Tuesday, 7 February 2012

Dealing With Lightning And Youth Sports

At any given time throughout the world, there are a couple of thousands of lightning storms occuring. Each storm on it's own produces an astounding number of lightning bolts. Every bolt of lightning packs enough energy to keep a 100 watt lighbult lit for more than a quarter of a year. Given how often and how dangerous lightning can be, it is a wonder that more individuals don't suffer injury or death by these potent lightning bolts.

It is during the summer months in North America when most lightning strikes the ground. This is the same time when children are involved in outdoor sports.

In these situations, the adults involved -- the parents, coaches, and officials -- are responsible for ensuring the safety of the child athletes. A lightning policy should be in place and someone at the sports venues needs to be responsible for watching carefully the weather conditions and risks. It is not a good idea to gamble on personal observation of storms that might be brewing. The use of a portable lightning detector at the sports venue can provide superior advance warning and ensuring the safety of those involved.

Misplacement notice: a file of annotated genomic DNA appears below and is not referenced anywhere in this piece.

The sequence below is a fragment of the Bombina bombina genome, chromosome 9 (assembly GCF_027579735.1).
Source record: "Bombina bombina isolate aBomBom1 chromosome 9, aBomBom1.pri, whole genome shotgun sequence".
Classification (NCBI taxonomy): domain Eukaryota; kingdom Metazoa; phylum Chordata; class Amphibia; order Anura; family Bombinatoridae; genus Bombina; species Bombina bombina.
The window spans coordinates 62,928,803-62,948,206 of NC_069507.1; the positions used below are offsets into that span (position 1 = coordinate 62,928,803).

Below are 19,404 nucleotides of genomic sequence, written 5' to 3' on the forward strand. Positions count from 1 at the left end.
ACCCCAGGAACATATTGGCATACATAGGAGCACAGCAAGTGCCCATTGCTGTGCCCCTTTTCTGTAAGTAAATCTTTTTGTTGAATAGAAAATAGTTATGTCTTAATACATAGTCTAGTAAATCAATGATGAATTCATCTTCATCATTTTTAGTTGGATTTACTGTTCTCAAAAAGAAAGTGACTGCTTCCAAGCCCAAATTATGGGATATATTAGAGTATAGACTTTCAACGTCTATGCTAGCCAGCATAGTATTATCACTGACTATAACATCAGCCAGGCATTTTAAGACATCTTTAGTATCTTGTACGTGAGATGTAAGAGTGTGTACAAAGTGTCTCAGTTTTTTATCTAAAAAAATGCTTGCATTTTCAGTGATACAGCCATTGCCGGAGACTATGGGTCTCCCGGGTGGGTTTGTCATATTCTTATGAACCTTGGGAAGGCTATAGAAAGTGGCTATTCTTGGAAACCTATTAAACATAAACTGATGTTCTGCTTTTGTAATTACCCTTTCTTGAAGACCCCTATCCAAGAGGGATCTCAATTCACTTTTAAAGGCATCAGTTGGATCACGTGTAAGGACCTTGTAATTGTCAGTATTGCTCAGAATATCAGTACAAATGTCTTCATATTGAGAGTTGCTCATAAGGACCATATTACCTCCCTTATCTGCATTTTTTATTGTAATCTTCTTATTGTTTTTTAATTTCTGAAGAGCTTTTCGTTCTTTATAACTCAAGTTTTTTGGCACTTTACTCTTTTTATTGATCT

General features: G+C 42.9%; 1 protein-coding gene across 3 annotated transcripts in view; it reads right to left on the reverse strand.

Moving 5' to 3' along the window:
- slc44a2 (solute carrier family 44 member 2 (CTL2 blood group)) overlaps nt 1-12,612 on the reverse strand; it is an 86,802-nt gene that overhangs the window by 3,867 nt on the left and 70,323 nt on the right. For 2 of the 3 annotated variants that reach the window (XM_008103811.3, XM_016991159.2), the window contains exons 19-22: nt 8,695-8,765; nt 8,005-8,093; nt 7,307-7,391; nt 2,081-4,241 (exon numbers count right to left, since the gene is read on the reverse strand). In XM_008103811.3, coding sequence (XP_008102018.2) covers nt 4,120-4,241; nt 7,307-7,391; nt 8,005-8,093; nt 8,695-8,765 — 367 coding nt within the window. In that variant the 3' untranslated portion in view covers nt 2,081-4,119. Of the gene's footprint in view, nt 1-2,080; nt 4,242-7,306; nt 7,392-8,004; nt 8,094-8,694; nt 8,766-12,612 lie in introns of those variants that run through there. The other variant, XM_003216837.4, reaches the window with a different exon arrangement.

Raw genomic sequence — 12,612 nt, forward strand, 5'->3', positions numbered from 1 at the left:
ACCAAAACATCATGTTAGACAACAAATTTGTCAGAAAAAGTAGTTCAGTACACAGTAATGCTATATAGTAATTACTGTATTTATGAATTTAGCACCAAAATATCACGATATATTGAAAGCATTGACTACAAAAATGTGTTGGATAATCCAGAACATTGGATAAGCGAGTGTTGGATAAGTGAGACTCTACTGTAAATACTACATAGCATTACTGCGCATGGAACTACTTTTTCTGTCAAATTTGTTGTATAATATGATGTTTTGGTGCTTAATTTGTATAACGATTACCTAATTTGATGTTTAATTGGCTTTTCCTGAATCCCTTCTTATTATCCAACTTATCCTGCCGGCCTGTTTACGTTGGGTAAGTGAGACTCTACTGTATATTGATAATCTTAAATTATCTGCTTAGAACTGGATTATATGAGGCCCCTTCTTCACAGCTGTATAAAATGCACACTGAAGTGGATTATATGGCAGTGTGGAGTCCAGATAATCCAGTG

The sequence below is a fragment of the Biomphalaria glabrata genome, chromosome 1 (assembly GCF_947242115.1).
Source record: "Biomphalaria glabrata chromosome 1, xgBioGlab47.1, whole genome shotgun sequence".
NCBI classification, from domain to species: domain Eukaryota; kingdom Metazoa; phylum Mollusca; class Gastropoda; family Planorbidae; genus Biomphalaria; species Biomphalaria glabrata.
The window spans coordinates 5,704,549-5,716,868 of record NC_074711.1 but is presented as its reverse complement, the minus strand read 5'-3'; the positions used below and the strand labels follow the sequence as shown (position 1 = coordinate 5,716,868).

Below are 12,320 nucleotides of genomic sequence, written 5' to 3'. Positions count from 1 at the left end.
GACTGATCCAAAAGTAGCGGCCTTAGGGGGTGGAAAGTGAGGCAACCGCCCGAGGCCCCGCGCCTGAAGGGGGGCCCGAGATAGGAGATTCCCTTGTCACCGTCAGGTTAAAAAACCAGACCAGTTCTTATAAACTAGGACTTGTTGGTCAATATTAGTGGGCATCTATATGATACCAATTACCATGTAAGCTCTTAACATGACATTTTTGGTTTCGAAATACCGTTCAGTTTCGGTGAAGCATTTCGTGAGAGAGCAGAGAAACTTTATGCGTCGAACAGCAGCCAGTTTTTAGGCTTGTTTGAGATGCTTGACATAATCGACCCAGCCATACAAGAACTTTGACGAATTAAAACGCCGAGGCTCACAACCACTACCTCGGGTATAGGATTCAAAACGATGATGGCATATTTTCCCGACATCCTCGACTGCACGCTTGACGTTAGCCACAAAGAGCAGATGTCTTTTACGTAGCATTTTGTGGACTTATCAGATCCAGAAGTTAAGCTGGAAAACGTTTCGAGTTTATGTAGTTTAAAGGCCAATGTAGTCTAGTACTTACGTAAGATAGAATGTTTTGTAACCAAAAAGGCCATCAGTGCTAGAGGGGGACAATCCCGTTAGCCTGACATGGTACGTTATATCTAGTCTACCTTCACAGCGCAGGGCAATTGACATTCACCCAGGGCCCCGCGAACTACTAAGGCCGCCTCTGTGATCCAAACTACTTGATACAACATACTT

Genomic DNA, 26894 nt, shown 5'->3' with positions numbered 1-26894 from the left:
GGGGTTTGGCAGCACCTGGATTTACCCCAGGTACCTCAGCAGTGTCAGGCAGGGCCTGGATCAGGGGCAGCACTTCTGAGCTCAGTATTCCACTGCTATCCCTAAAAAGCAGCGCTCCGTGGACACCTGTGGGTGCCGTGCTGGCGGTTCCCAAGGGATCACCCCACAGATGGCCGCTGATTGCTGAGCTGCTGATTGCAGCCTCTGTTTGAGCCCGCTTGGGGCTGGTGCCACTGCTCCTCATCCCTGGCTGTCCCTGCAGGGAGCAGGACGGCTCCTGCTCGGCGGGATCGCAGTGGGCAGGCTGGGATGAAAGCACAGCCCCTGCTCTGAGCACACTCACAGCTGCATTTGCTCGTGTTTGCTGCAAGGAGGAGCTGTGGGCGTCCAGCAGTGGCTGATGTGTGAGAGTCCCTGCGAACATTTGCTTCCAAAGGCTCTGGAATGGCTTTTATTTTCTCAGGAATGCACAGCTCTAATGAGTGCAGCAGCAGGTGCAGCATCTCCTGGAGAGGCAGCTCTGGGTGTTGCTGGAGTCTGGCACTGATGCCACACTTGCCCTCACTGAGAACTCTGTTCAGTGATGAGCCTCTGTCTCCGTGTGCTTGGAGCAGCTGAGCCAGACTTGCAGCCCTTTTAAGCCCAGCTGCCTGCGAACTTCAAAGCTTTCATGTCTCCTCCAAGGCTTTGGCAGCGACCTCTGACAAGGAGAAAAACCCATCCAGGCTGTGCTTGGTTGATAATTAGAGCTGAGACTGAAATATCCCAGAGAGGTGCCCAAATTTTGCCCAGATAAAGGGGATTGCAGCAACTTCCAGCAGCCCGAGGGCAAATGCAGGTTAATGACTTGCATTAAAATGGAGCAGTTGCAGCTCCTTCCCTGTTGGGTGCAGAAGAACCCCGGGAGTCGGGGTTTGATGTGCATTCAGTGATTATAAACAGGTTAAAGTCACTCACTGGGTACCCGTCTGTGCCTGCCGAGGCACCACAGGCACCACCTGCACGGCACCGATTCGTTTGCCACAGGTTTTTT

Officials including convenors, referees and others involved in sports of children should be educated on how to ensure the safety of those attending the games when there is risk of lightning strikes.

If you can see lightning or hear the claps of thunder, it is a good idea to postpone the game and maybe even consider canceling it until another day. The kids you are responsible for are already at risk. Even though there may be no raindrops, the risk of lightning is quite high at your location. Many lightning strike injuries occur as the storm begins as many are just not aware of the risks. Some don't know that lightning strikes might occur fifteen kilometers distant from where the rain is falling.

Louder or more frequent thunder means that the storm is approaching, increasing your risk. When the delay in time between lightning bolt and hearing thunder is less than 30 seconds, your kids should be in a safe place already, or rushing to get there!

Having around weather warning devices including weather radio is important as a credible SkyScan lightning detector. However, do not let this information override good common sense.

Large buildings provide a much safer environment during a storm than smaller ones. Small structures like gazebos and cabanas should be avoided during thunderstorms.

Learn more about the ews pro lightning detector.

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